Vehicle testing has had a difficult few years. Less than a decade after the ATF network was originally set up in 2009-2010, DVSA was cancelling an ‘unacceptable’ number of tests due to lack of testers in 2017. That led to the formation of an improvement programme in 2018 (see also www.is.gd/wuvuxi). Also that year, heavy vehicles including mobile cranes and breakdown vehicles which were previously exempt from annual servicing came into scope, adding to the demand. In 2018-2019, there were 432,778 HGV tests, 254,439 trailer tests and 77,766 PSV tests carried out.
And then came COVID, which brought a hard stop to all testing for three months from 23 March 2020. Later in the year, new legislation (the Business and Planning Act 2020) allowed testing to resume, but in a sequence prioritised by risk. Accompanying the new law was the demand from Parliament for a review of the system to determine if it is fit for purpose, if it can be improved to meet customer needs while delivering road safety and environmental benefits, considering both business as usual and the March-August 2020 period.
The review was led by DfT officials, with ‘active and full involvement’ of DVSA. It was assisted in ‘all aspects’ by a stakeholder panel, which met six times in 2020. That included representatives of testing customers, testing and maintenance facilities, traffic commissioners, and most of the UK vehicle trade associations, including IRTE, as well as Logistics UK, RHA, SMMT, ATFOA, BVRLA and CPT, among others. Below are the key points.
1 Service has improved
The report says: “Significant service delivery problems about heavy vehicle testing during 2017 were confirmed as having since been addressed in large part.” Service delivery problems means confirmed tests that were cancelled. Although the report didn’t state how bad it got, the percentage of ATF test reservations met by DVSA was 99.9% from April 2015 to February 2020, except for April 2017-March 2018, when the figure was 98.6%. It also said that now ATFs are cancelling more appointments than are DVSA.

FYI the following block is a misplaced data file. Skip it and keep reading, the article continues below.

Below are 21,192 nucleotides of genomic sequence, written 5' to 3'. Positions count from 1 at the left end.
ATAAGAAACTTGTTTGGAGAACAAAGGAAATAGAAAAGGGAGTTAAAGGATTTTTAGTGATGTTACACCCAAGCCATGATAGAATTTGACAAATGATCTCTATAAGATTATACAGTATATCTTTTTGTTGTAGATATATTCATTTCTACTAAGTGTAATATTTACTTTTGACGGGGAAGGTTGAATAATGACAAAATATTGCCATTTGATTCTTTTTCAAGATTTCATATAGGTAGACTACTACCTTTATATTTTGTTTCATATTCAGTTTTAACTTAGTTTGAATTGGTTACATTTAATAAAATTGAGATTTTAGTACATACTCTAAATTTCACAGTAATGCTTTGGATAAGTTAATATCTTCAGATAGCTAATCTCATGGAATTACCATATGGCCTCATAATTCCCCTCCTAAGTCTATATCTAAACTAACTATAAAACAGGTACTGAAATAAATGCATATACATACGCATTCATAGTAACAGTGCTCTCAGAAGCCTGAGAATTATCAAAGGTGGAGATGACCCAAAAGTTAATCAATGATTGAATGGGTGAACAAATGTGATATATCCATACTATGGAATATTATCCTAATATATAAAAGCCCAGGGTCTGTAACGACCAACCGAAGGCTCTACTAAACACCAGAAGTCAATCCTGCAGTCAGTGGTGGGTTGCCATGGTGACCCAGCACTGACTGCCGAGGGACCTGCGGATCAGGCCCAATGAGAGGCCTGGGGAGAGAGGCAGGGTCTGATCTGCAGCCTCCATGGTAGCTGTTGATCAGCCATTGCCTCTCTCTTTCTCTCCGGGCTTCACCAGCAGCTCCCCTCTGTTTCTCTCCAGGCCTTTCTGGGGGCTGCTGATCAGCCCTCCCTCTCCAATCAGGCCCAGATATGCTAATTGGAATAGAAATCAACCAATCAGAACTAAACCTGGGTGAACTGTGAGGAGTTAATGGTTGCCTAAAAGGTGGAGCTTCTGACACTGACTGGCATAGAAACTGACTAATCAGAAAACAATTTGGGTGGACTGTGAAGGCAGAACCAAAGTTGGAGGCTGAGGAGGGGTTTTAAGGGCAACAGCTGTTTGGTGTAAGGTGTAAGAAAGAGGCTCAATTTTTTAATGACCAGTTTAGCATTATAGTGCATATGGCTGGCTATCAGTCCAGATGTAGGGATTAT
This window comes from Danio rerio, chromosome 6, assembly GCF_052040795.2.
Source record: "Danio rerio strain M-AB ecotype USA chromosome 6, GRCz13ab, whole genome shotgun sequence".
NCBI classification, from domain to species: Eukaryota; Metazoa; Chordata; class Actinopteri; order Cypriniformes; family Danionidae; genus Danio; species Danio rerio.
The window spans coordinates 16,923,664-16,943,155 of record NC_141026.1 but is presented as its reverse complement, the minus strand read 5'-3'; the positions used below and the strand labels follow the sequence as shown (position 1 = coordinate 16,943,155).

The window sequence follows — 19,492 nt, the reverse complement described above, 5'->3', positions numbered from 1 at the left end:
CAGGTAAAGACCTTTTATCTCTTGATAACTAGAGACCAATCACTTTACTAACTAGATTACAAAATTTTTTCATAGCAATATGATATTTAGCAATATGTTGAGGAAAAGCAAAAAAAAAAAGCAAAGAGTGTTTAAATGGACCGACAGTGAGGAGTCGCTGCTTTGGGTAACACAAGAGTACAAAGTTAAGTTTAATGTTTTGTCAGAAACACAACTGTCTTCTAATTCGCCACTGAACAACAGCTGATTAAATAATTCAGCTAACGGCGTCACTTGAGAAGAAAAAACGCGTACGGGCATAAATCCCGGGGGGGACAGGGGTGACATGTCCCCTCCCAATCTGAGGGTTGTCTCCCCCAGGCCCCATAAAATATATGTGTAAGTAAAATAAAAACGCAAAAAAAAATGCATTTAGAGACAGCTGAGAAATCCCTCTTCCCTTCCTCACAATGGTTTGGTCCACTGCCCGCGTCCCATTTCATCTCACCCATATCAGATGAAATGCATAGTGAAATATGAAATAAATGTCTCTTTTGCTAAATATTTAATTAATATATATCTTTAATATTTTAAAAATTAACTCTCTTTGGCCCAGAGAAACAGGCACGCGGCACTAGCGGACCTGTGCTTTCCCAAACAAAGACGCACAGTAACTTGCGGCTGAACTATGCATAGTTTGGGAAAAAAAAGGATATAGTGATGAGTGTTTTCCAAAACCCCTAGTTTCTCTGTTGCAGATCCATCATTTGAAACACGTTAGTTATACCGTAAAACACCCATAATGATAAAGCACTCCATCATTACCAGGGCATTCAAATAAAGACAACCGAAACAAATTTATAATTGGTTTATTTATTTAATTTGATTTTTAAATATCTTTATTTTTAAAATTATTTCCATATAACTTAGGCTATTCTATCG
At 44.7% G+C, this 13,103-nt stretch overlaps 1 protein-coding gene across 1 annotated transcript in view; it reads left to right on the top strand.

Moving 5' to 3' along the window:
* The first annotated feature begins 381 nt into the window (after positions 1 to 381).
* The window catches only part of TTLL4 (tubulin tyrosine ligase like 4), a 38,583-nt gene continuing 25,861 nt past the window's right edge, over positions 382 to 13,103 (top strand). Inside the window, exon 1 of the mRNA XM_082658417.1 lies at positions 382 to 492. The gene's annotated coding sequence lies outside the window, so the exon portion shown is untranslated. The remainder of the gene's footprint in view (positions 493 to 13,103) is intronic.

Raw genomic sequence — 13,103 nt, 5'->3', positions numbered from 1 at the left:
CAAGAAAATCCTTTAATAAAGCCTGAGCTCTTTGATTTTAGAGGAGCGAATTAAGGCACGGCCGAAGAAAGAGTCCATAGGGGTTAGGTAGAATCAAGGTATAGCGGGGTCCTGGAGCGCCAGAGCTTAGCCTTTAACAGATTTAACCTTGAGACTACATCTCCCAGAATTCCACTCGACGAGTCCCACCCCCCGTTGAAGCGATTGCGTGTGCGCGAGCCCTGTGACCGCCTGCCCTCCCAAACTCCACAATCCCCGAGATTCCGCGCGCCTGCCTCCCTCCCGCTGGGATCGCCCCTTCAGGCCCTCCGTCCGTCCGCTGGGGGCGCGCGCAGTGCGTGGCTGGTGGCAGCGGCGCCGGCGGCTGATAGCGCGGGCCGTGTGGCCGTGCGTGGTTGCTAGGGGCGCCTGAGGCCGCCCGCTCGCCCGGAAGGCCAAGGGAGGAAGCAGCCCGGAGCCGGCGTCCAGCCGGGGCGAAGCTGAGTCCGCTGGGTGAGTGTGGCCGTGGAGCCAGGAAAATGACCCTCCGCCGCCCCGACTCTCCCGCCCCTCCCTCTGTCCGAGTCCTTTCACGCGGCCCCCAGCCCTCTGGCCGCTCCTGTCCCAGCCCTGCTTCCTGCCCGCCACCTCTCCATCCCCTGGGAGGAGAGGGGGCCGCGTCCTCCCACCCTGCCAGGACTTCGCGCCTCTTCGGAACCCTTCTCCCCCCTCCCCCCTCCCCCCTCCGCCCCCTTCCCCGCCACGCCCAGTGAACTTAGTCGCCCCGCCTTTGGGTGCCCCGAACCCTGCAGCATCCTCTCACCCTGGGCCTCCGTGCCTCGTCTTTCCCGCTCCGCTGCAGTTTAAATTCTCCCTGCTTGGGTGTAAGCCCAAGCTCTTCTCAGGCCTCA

And in the past few years, user surveys commissioned by DVSA indicate that approval ratings for its part of the ATF scheme have risen. In 2018, only 48% of ATFs surveyed said that they were satisfied with the DVSA service; that rose to 84% in 2020. In 2019, 65% of operators said that they were satisfied with DVSA service; that rose to 83% in 2020.
2 The cancellation numbers are not the whole story
The DVSA cancellation statistics are impressive; in fact they are an official DVSA KPI. But the report explains that they do not capture the whole picture of testing. The ATF model works like this: DVSA provides its employees, vehicle standards assessors (VSAs), to ATFs. ATFs collect test bookings from vehicle operators, and bid for VSA resource in quarterly booking rounds. DVSA then allocates those testers, providing a number of confirmed test slots, and from that ATFs then determine their capacity for the upcoming period. According to the report, DVSA generally only grants ATFs 80-85% of the tester capacity requested.
And although this process can work for operators booking in for a few months, the report acknowledges that those operators looking to clear a prohibition notice in the short term can struggle to find an appointment.
Why does it work this way? Because DVSA’s priority is to maximise the utilisation of its tester resource, to get the most for its money. Currently, ATFs use 93% of the testing time provided by DVSA, which amounts to 436 testers (as some are part-time, this number combines the total working time into an equivalent number of full-time posts).
This is important because annual test fees, which vary by vehicle type but are broadly proportional to the amount of time taken for the test, are fixed by law and cannot be changed. There is only so much to cover the service. In fact, it’s not quite enough: in 2019-2020, testing income was £57.9m and expenditure was £55.8m, while compliance income (mostly from enforcing test fees) was £47.5m and expenditure was £52.6m. In other words, DVSA vehicle testing was in the red by £3m. While DVSA says that the aim is to deliver the testing service with the existing fee structure, it forecasts that its vehicle services section that includes this operation will be in deficit the next five years.
The report points out that if DVSA provided all of the resource requested by ATFs, there would need to be another 65 full-time equivalent VSAs, and utilisation efficiency would drop to 80%. Similarly, if it ended a moratorium on opening new ATFs in place since 2017 (which the report actually supports), the network could also face testing shortages. There are 575 ATFs now in operation (including Scotland’s Elgin Truck & Bus, pictured), with another 50 waiting for authorisation.
The authors observe: “There is a tension between the aim for DVSA to deliver the service within the current fee structure and levels and with the desire for greater flexibility in how tester resource can be deployed by ATFs. Reconciling this tension would need a careful balance.”